Paying Yourself as a Business Owner

When solopreneurs run payroll, it's not always clear how to pay themselves. Read the basics on how to pay yourself as a business owner.

A woman sits in her office work on plans for her small business.
Author By Roll by ADP on January 31, 2022
Reading Time 4 min read
 
 

You likely started a small business because you saw an opportunity, or because you’re passionate about your industry, or maybe because you wanted to make a difference in your community or even the world — but you still need to get paid.

Being a solopreneur is both rewarding and challenging. But when you're first getting started, it can be especially hard to know exactly how you’re supposed to pay yourself, taking taxes, withholdings, and regulations all into account.

Understanding different business structures

When it comes to paying yourself, one factor to consider is how your business is set up. While there are many different ways to set up a business, a few of the most common ways are:

  • Sole Proprietorship — With a sole proprietorship, there is no distinction between business and personal assets, expenses, or taxes. While they are easy to set up, requiring minimal paperwork or approvals, there is little protection or tax benefit.
  • Limited liability company (LLC) — While laws vary state to state, an LLC typically provides the most flexibility around corporate structure, tax payments, and legal liability. It also works to protect your personal assets in case your business fails or suffers losses in the future.
  • C-Corporations and S-Corporation — These are tax classifications which impact whether the company is taxed separately from its ownership or if income and losses are passed through shareholders. Your LLC can technically be taxed as a corporation without being registered as a legal corporation.

You should speak with a tax and business professional when deciding how to set up your business and which tax classification to use.

How to pay yourself

There are two main ways to pay yourself as a small business owner: salary or owner’s draw.

A salary is straightforward, and should be familiar. You’re paid a set amount in regular intervals, and you’d run payroll where the appropriate taxes are withheld — even if you’re the only employee.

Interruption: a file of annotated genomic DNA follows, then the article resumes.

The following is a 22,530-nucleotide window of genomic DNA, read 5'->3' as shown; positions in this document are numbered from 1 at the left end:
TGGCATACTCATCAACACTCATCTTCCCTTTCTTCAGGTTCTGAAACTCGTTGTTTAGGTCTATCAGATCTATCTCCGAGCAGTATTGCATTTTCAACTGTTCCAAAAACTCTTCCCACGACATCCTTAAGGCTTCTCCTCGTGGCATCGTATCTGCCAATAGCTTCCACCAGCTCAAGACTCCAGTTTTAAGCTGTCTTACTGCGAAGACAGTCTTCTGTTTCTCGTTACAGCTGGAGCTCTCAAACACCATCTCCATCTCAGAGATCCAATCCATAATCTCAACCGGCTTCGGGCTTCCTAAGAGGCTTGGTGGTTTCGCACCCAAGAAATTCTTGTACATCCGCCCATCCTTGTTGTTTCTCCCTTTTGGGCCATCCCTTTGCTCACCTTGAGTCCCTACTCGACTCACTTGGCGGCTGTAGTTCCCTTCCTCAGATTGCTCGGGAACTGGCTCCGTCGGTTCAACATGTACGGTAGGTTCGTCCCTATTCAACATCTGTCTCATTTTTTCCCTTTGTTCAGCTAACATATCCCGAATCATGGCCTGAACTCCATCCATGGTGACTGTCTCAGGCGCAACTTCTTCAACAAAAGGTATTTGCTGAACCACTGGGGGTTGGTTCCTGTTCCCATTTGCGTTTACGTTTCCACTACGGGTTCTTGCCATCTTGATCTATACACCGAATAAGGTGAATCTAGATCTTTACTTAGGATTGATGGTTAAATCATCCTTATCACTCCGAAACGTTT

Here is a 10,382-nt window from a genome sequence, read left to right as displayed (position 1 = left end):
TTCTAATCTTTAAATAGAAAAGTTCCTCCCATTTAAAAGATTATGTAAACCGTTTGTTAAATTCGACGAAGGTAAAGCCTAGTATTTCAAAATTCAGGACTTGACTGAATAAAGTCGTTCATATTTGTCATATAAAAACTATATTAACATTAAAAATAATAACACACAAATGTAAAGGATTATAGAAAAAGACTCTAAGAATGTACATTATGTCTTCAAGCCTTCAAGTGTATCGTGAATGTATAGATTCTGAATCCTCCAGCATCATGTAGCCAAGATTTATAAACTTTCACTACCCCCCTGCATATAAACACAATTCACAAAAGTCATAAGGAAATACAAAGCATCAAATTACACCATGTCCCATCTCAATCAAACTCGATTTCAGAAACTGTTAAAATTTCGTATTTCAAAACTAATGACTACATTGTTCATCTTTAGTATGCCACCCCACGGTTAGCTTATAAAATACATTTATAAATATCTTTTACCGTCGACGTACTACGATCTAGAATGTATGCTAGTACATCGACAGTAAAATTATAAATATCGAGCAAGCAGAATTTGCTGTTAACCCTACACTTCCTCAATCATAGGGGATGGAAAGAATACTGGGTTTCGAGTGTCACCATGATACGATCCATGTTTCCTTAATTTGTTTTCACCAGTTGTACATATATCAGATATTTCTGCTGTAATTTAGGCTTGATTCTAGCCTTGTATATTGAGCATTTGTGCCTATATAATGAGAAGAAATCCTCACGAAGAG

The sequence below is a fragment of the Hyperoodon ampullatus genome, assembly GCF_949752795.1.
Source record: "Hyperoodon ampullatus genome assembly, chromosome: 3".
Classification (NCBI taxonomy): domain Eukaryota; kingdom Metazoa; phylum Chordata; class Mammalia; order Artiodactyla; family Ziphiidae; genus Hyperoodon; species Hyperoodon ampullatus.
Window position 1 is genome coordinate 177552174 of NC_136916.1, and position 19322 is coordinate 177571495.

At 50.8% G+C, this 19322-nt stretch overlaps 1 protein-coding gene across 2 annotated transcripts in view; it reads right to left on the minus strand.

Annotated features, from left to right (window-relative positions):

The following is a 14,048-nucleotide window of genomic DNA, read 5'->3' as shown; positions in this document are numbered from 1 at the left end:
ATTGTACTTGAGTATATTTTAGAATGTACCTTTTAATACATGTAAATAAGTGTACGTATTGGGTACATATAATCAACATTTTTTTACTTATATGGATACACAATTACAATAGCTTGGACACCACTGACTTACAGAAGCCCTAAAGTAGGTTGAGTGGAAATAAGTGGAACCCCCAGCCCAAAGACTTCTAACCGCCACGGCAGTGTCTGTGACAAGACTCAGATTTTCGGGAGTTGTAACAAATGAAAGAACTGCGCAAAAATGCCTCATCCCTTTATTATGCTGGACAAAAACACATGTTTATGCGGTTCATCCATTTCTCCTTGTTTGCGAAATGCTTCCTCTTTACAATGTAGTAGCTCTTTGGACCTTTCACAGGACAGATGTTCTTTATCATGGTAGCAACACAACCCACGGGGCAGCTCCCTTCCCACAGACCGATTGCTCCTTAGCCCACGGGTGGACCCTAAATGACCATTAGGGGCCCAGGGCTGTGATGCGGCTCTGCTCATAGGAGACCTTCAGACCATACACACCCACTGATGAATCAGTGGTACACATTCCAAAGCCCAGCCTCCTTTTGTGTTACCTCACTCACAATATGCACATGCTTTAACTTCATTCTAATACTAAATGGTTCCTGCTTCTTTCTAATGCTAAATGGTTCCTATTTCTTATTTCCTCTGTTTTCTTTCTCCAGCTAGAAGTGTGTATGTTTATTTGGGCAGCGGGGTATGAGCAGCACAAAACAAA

An owner’s draw is when you take — or draw out — money from the business to use for personal expenses. This can be done at any time and for any amount. In this case, taxes are not automatically withheld so you’d have to declare it as part of your individual income when you do file your taxes.

Payroll factors to consider when paying yourself

As a sole proprietor, an owner’s draw is your only option for paying yourself as there is no distinction from a tax perspective between personal and business expenses.

If your business is an LLC and you don’t have any other employees, you’ll also need to use an owner’s draw in order to pay yourself from your business.

S-Corps allow you to easily pay yourself a regular salary, as long as it is “reasonable” according to the IRS. While it may be appealing to be especially generous with your salary, know that the more money you take out of your business — especially early on — the less you’ll have available as you grow and expand.

Just like your business is always changing, how and how much you want to pay yourself may also be in regular flux. Roll by ADP helped one small business owner do just that:

“As a consultant, I don’t have a salary, per se. Sometimes I have a gig, sometimes I don’t. But it’s so easy to make changes in Roll that I just entered my payroll as $1 and then change the amount to whatever I want when I pay myself. Even with that, running payroll only takes maybe two minutes. It’s really fast. You just say, well, this month I’m going to pay myself $2,000, and then you put in $2,000 and click “next” and it starts running. Basically, that’s it.” ~Roberto Vernon-Galindo, ChangeIT

When taking a salary or using an owner’s draw, you need to continually be aware of your current equity and cash on hand, as well as projected income and expenses in the future. But having the right payroll tool on hand can help make the whole process of paying yourself much easier.

Entrepreneurs start businesses not just because they have a great idea, but also because they want more control over the direction of the company and how money is spent. Paying yourself is an important part of that, and ensuring you do it the right way, especially early on, will help you see continued success.

Sign up with Roll by ADP today to get started, and for your first three months run payroll for free.


Business Basics • Small Business Payroll
 
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